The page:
Monday, July 13, 2015

Wild Turkey Yardbird #80

  Added a new bird to the new yardlist, the first since the end of May.
  What was I doing when I spotted it from my deck?   um.....grilling turkey.  Bet not too many birders add a species to their yardlist while cooking the same species.

Tuesday, July 7, 2015

Old Yard Review

  My one-third acre of paradise in Southgate has been sold.  In my ten years at that suburban Detroit location I observed 140 species of birds.  The best was the first and so far only Wayne County record Rufous Hummingbird that arrived November 7, 2011 and stayed until the 14th.  All photos in this post were taken from the yard.
The Rufous on fire

  Another bird that created a lot of buzz was a Yellow-throated Warbler that made a two minute cameo appearance on April 19, 2012.  I had been given a heads up to look out for this species, in my Sycamore trees, by Tex Wells when he stopped by to see the Rufous Hummingbird. The Yellow-throated is one of 21 warbler species that I've seen in the yard.

The house's location appears to be at the convergence of a couple of flyways.  Every April Common Loons flyover following three distinct flight paths. Two originate from Lake Erie to the south and east, while the other, a southwest to northeast path, possibly stems from Lake Michigan according to Loon Migration Researcher Kevin Kenow.
Best Loon shot  from my yard

Cardinal photobombed by White-throated Sparrow
  The remaining photos are in the order that the birds were added to the yard list.  It starts out pretty mundane with the everyday birds but it gets better as it goes on.
Mourning Dove

Rock Pigeon
Downy Woodpecker
Blue Jay

Black-capped Chickadee

Red-Breasted Nuthatch

Northern Flicker and American Robin

Red-headed Woodpecker

Cooper's Hawk
Sharp-shinned Hawk
Dark-eyed Junco

White-throated Sparrow

White-crowned Sparrow

Out of season Chipping Sparrow on February 3 2013

Hermit Thrush

Female Rose-breasted Grosbeak

Chimney Swift

Carolina Wren

Ruby-throated Hummingbird
American Redstart
Baltimore Oriole

Female Black-throated Blue Warbler

Eastern Wood Pewee

Common Nighthawk
Great Egrets

Magnolia Warbler
   Every September during the Broad-winged Hawk migration I would see a few small kettles.  Once had a group of 500 fly over.

Nashville Warbler
  On September 23, 2007 I added species #53,Scarlet Tanager, to the yardlist.  I only saw them two other times the last sighting September 23, 2014, seven years to the day of the first sighting.
Scarlet Tanager

Yellow-Bellied Sapsucker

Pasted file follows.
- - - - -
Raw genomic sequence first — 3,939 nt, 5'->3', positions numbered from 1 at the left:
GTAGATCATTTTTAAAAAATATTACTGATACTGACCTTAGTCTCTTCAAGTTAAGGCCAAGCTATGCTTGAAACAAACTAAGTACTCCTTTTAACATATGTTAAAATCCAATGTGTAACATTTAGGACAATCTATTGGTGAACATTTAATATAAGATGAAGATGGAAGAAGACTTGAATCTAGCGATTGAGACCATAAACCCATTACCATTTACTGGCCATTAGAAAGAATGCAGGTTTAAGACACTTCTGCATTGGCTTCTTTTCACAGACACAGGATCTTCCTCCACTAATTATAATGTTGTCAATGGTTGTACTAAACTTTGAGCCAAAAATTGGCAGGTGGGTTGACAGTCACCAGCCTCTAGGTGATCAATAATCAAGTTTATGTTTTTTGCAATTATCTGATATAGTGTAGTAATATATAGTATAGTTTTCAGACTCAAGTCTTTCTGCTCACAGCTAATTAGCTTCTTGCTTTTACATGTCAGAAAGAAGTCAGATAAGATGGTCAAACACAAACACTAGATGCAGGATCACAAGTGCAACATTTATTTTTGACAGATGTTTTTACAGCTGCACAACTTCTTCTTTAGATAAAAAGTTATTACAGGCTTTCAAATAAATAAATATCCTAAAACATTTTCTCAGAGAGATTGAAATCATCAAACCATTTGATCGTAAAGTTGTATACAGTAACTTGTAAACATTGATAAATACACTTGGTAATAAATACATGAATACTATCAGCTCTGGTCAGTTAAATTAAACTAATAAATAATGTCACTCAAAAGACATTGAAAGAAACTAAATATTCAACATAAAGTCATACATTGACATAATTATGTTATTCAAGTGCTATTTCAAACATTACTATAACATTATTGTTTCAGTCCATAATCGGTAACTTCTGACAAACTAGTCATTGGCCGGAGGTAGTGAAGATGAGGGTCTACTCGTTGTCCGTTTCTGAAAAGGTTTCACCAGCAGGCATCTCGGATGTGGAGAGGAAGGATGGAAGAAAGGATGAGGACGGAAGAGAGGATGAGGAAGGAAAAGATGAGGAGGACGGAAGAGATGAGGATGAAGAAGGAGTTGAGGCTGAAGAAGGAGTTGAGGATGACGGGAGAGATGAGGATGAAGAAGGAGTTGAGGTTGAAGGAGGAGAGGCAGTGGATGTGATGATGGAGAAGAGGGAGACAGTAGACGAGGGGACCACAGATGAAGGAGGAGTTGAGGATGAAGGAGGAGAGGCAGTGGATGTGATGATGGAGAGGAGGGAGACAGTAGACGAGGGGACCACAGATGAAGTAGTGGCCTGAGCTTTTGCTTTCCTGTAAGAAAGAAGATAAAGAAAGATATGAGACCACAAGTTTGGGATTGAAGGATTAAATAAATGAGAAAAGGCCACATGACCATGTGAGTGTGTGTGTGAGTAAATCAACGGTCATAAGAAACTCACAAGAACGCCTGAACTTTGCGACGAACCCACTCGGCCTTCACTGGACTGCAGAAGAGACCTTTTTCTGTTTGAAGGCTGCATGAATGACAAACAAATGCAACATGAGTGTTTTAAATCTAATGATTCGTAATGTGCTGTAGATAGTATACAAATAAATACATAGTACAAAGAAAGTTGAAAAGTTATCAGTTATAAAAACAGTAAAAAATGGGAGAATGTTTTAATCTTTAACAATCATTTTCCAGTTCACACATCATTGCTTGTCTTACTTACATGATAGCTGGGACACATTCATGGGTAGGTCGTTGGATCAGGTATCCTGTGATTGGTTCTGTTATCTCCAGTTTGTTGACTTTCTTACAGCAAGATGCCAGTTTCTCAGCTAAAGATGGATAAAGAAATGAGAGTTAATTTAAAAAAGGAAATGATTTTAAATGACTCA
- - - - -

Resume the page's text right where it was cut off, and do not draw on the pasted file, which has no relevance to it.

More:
Red-winged Blackbird

Purple Finch

White-Breasted Nuthatch

  I would see Pine Siskins yearly.  In 2008 and '09, I had them return around the 20th of June after vacating the area in mid- May.
Pine Siskin protecting what's his.
  Besides being Loon Month, April is also sparrow month.
Song Sparrow

Fox Sparrow

   All three local Falcon species were on the list.

     Three years in a row I saw Merlins


Mute Swans
Cape May Warbler
Red-eyed Vireo with a Katydid
Ruby-crowned Kinglet
Common Redpoll

Composite of a flock of White-winged Crossbills

Migrating Bald Eagle

Brown Thrasher
Chestnut-sided Warbler
Yearly Wilson's Warbler

Blackpoll Warbler
Swainson's Thrush
Lincoln's Sparrow

Rough-legged Hawk
Tundra Swans

Eastern Towhee

Blackburnian Warbler

Bay-breasted Warbler

Caspian Tern

Tennessee Warbler

Eastern Bluebird

Red-Shouldered Hawk

Rusty Blackbird
  The following photo was taken Oct. 28, 2012, the morning that Hurricane Sandy hit the east coast.  That morning I sat out in the yard with my camera after work to see if the Atlantic storm would push any birds toward the Great Lakes.  A few minutes into my observing session I spotted a strange bird flying toward the northwest over the yard.  I couldn't ID it through binoculars but I took a series of shots through my 500mm lens after it flew past.  I couldn't ID it with my photos either.  The day before a report of an Evening Grosbeak sighting at Pt. Pelee was posted on Ontbirds.  It was the first in a series of sightings of that species in the region that week.  Late that week Darren O'Brien reported some in his Washtenaw County yard.  I fired off a congratulatory email to him.  Suddenly I remembered the unknown bird that I had photographed earlier that week.  I sent the composite photo below to Allen Chartier and he confirmed it was a female Evening Grosbeak.
Evening Grosbeak

Northern Pintail

Blue-headed Vireo
  The Olive-sided Flycatcher was about the easiest addition to the list, as I spotted it from the dining room window as I was passing through on my way to the kitchen.
Olive-sided Flycatcher

Yellow-Bellied Flycatcher

Palm Warbler was a bird that had been on my yard nemesis-list for a while.  During spring and fall migration these birds are everywhere but my yard.  It wasn't until Sept. 30, 2013 that I added it to the yardlist and it returned the next day so it became part of the October list also.
Palm Warbler

Horned Lark
  Sandhill Crane was the last remaining bird that was on the nemesis list and I finally tallied them on 3/31/14 and like the Palm Warbler I saw some them two days in a row and they also made it on to two monthly checklists.
Sandhill Cranes

#140 Yellow-throated Vireo
   I hope that the new owner appreciates the birds that are drawn to it.